So I’ve heard that writing out your birth story (or stories since I have more than one child) can actually be very therapeutic – and considering the birth of my first child didn’t exactly go to plan, we will see if that’s true.
My due date for my first little babe was September 27th 2011. Kenny and I knew that at eighteen and nineteen we were expecting a little girl, and truth be told – we were excited, but terrified at the same time. After going back and forth on names, I liked Ellie and he didn’t, or he liked something and I didn’t, vwe settled on the name Mia. Mia’s middle name was set long before we even found out the gender, Louise – which is a family name on my side, and my middle name. Her name was perfect, and I still think it is, it suits her and is just as beautiful as she is.
I wanted to deliver naturally, with minimal drugs – despite Kenny and my Mum laughing at the idea of me going without pain relief. I never wrote out a birth plan, but I did have a few things that I wanted when it came to Mia’s birth.
1. Deliver vaginally
2. Minimal drugs – but I would take them if I needed them
3. Kenny and my Mum were the only people to be in the delivery room
4. Skin to skin immediately after birth to promote bonding and breastfeeding
At twenty eight weeks I went in to pre term labour. I was so scared, I was having regular and extremely painful contractions. My stomach was going hard, I had searing pain in my lower back. After sitting with my Mum for twenty minutes, timing my contractions and her hand on my little belly feeling the change every six minutes, we packed up and headed to the hospital. Luckily my mother is a midwife and nurse, so having her with me was the biggest comfort, and Kenny being there also was a massive relief. When arriving at the hospital, I was taken into a room and quickly hooked up to the CTG machine, and had my observations taken. Thankfully, my waters hadn’t broken and there was no sign of dilation or effacement. Despite the intense pain I was experiencing, our little love was safe. They stopped the contractions with medication, and I was sent home after a few hours and double checking I definitely was not in labour.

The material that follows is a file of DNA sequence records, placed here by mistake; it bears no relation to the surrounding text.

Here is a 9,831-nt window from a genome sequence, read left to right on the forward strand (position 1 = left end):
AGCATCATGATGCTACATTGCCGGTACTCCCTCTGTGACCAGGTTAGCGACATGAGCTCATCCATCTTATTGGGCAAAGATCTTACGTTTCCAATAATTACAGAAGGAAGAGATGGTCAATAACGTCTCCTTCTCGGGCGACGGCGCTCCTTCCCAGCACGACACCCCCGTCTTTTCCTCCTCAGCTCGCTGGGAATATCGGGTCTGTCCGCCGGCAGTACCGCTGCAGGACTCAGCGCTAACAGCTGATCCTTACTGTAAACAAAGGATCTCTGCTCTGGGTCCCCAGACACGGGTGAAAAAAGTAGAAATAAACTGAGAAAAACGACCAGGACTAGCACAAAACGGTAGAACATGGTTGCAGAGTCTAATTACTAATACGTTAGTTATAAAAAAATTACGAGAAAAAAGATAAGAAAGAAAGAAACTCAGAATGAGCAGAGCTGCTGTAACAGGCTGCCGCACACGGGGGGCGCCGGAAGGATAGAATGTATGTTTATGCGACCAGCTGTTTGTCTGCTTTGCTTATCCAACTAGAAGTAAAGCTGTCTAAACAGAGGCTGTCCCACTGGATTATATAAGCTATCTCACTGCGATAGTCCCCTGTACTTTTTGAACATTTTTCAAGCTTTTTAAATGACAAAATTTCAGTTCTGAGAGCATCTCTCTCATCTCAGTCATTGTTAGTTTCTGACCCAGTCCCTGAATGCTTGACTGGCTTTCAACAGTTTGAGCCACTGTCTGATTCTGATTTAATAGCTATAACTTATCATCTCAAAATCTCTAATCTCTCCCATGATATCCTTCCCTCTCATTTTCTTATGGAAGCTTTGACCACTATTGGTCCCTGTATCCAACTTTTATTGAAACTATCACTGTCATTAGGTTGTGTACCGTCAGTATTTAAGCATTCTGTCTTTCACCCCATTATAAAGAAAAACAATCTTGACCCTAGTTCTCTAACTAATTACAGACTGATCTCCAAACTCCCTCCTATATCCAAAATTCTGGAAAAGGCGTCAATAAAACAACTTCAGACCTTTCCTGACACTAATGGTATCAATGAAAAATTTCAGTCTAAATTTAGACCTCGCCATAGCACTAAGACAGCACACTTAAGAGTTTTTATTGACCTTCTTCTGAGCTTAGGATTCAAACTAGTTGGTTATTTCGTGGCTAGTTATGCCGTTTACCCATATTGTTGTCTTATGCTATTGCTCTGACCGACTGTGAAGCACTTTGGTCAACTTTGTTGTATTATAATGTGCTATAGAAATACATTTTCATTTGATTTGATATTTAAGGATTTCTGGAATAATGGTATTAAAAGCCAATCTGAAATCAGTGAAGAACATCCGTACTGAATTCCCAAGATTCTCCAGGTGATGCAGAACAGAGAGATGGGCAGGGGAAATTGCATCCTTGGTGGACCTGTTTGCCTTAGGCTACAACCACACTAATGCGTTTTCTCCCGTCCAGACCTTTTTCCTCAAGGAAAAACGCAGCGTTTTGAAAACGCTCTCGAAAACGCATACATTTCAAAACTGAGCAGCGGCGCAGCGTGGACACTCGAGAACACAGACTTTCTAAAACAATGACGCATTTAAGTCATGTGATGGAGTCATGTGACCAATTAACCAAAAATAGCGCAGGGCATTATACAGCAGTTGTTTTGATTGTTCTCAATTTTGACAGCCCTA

The next ten weeks were horrific to say the least. I had SPD, which is where you have pain in your pelvis and it hurts to walk, get in and out of cars, or roll over in bed. I was also diagnosed with an irritable uterus, where I would have extreme regular contractions that didn’t progress in to labour, or do anything to my cervix. I would be in emergency at least once a week because the pain became to much, and to double check that we weren’t going to have premature baby.
And this brings the story to Thursday September 15th, yet again I was headed to emergency because yet again, my pain was out of control and my contractions were 4 minutes apart. I had so much hope that this was finally it, I was finally having a baby. After some strong pain relief, I was feeling quite drowsy, I’d already texted Kenny letting him know where I was and what was going on. Depsite holding out hope, we both agreeed he’d stay in class and I would be sent home. But after a very strong contraction, I wasn’t so sure I was going home this time. My OB and I had discussed induction, but due to the fact Mia wasn’t dropping and her head was not engaged, the risks of prolapsed cord and multiple other complications we had agreed that was not an option at this point – and would very likely end in an emergency cesarean.